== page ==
A North Pembrokeshire farmer says he nearly lost 10% of his herd last week and says the situation is "quite hard to see."
Trefigyn Farm in North Pembrokeshire has been under Bovine TB restrictions since 1999, when dairy farmer Carwyn Phillips was just a boy.
Now 33, he works on the farm and said: "We had two cows that calved on Monday and were shot on Tuesday."
More than 8 out of 10 of Welsh farmers who have had cattle with bovine TB say the disease impacts their mental health.
Mr Phillips acknowledges the situation is difficult for those in the sector trying to keep their cattle disease-free.
He said: "We lost 58 cows and our milk tank has gone down 2000 litres since they've left so as you can imagine.
"Unless we can replace those cows, we're gonna be losing that financial benefit there.
"We're sort of in a routine now where we TB test every two months and that is life.
"Very frustrating, yeah, feel like no one's helping at the moment."
DPJ Foundation is a charity which supports agricultural workers with mental health problems.
Charity Manager Kate Miles said: "There's one person we're working with who ended up in hospital, because of the fear, when their neighbour went down with TB.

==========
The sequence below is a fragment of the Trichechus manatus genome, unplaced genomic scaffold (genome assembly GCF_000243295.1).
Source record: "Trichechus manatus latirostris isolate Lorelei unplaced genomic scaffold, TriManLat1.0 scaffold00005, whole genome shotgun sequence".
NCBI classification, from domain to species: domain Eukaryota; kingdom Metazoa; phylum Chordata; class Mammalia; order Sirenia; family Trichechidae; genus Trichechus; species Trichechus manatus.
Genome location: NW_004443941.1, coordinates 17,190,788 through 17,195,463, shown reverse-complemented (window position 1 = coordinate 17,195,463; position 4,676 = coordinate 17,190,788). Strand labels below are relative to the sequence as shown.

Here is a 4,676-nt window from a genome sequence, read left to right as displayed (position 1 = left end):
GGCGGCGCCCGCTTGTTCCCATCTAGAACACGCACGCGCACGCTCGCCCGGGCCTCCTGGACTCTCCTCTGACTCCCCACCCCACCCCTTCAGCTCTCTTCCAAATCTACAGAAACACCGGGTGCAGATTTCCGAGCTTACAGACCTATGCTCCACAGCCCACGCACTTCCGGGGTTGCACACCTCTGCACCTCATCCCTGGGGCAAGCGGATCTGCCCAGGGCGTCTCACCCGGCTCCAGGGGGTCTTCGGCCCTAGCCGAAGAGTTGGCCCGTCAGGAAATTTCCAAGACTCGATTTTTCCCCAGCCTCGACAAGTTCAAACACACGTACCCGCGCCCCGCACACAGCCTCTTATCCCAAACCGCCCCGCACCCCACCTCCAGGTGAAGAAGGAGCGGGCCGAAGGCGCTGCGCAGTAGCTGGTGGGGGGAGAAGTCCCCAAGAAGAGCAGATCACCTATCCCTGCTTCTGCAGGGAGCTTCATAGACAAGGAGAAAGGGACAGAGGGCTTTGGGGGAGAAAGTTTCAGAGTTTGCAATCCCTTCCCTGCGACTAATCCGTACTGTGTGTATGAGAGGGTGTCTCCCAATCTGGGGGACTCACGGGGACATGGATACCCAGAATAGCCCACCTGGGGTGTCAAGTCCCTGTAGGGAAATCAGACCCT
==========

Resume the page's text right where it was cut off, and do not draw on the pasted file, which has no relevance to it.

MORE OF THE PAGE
"So many people are running on such a knife edge in the run up to the test, and that's what we really see is the fear and anxiety around the testing regime."
TB is a disease that is worldwide, and Roger Lewis who chairs the TB Focus Group says "different countries have tackled it very differently".
He said: "Unfortunately here in Wales we aren't using all the tools in the box and I think that's the biggest frustration particularly for farmers."
A refreshed Bovine TB Eradication strategy was published by the Welsh Government in the Spring, with a determination to get rid of the disease.
They say they are "very aware of the challenges of TB in Cattle and the distress that it causes for farmers" and add "they're providing ongoing assistance to farmer support and mental health networks".
If you have been affected by anything in this article, help and advice can be found here.
Samaritans is available day or night, 365 days a year. You can call them for free on 116 123, email them at email@example.com, or visit www.samaritans.org to find your nearest branch.
The Mental Health Helpline for Wales is available to take your call any time, day or night. Freephone 0800 132 737 or text 'help" to 81066 (charged at standard network rate)
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